Gira uses cookies for websites in the gira.com domain. By using our website, you agree to the use of cookies. Our Data Protection Declaration contains more information about the cookies used by us or third parties and the ways in which you can deactivate cookies.

Ok

Thirst for knowledge as a driving force

INTERVIEW WITH BILJANA BRANISAVLJEVIC-SOVIC, SHIFT MANAGER OF PLASTICS PROCESSING LAST UPDATED: 2014

Learning has become a real passion for her. Biljana Branisavljevic-Sovic started at Gira in Assembly in 2004 and then soon applied for the position of team coordinator. While she was completing the two-year in-house training for this new function, she was already thinking about the next one. So she then directly began training as a master craftsman. Despite shift work on the job and three sessions a week at the college for master craftsmen, this single mother kept on going and successfully completed her training. She now works as shift manager in plastics production and is planning her job-concurrent university studies.

Topics in this article


Further training and promotion


In-house training at Gira


Job-concurrent university studies

You work in plastics production in shifts, in the so-called continuous shift model. What hours did you work today and how about over the next few days?

BB: I started at 5.30 this morning. Tomorrow and the day after tomorrow I have a late shift, then night shift on Friday, Saturday and Sunday. Then I have two days off.

Does it always continue in the same rhythm?

BB: No, it changes. I have been working for seven days in a row: two early shifts, two late shifts, three night shifts. Then I have two days off. And then it continues with 2 days on early shift, two days on late shift, once on night shift, then four days off. Ultimately this means that I work one to two weekends a month. After every night shift block I have two to four days off. It depends whether the weekend falls in between.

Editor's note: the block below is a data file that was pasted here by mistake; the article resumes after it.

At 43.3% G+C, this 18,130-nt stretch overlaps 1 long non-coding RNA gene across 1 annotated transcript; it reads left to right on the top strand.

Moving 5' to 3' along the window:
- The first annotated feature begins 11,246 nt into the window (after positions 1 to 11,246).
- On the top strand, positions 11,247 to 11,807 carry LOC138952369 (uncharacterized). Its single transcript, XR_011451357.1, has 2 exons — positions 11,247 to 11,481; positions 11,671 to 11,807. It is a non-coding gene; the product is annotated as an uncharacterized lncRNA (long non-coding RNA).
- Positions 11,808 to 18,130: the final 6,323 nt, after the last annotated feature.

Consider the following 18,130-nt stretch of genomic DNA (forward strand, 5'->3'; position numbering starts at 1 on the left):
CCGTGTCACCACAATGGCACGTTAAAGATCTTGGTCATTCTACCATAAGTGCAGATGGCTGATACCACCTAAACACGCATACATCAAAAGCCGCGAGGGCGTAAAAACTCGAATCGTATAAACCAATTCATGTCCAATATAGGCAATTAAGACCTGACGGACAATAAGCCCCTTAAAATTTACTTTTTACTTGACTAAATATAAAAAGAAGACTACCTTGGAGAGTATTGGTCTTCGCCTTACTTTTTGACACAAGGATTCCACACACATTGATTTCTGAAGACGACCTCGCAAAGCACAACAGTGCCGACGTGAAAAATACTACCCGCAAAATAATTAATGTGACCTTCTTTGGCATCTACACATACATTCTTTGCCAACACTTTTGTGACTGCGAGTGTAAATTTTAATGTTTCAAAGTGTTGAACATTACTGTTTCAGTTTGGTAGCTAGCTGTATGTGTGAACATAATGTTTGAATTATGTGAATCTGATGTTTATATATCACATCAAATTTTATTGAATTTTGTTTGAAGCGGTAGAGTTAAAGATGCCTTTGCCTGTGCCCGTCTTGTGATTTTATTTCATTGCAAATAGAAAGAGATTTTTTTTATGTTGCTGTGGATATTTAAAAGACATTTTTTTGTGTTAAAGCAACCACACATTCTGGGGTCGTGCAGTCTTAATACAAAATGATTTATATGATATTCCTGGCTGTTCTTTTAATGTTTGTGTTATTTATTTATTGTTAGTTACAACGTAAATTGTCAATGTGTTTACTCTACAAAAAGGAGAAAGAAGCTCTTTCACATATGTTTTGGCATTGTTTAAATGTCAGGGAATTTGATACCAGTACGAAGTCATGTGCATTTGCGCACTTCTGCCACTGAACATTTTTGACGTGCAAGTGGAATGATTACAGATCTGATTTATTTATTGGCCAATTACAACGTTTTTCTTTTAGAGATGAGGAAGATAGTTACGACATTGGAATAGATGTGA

What do you do in your free time to recover from shift work? The rhythm is different if you work through a weekend or sometimes start early or late.

BB: You don't even notice the first day of the night shift. But because I am a single parent, I don't go to sleep at all, but during the day I do the household chores which were left undone on the previous days. I spend the second day with my daughter. There is homework to be done, so I see how I can help her to cope with the material. I spend most of my time on my child, my dog and the household. This is relaxation for me.


As a single parent, alongside my work I also attended night school for three and half years – that required a lot of staying power. Biljana Branisavljevic-Sovic managed it. For she knows: "The more further training I complete, the more new stuff I learn, the better chance I have of achieving something in life."


You completed your training as a cutting machine operator specialising in grinding technology. What gave you the idea? Were you always interested in craftsmanship and technical subjects?

BB: Yes, I always enjoyed this. My parents used to have a tractor. I preferred changing the oil on the tractor to playing with Barbies. This suited me much better. I was never particularly interested in make-up and clothes. It was the same during training. Early in the morning I put on my oil-smeared clothes – and that was always OK.

You started in Assembly and completed your training as a team coordinator there. What happened next?

BB: When I started in Assembly in 2004, I soon applied for the position as team coordinator and completed a two-year in-house training course there. This was followed by training as a foreman, which I also successfully completed. After the master craftsman training, I applied for a position in plastics production because they were looking for a shift manager. And I got the job.

How does this actually play out in practical terms when you work on a shift? How can you also complete training?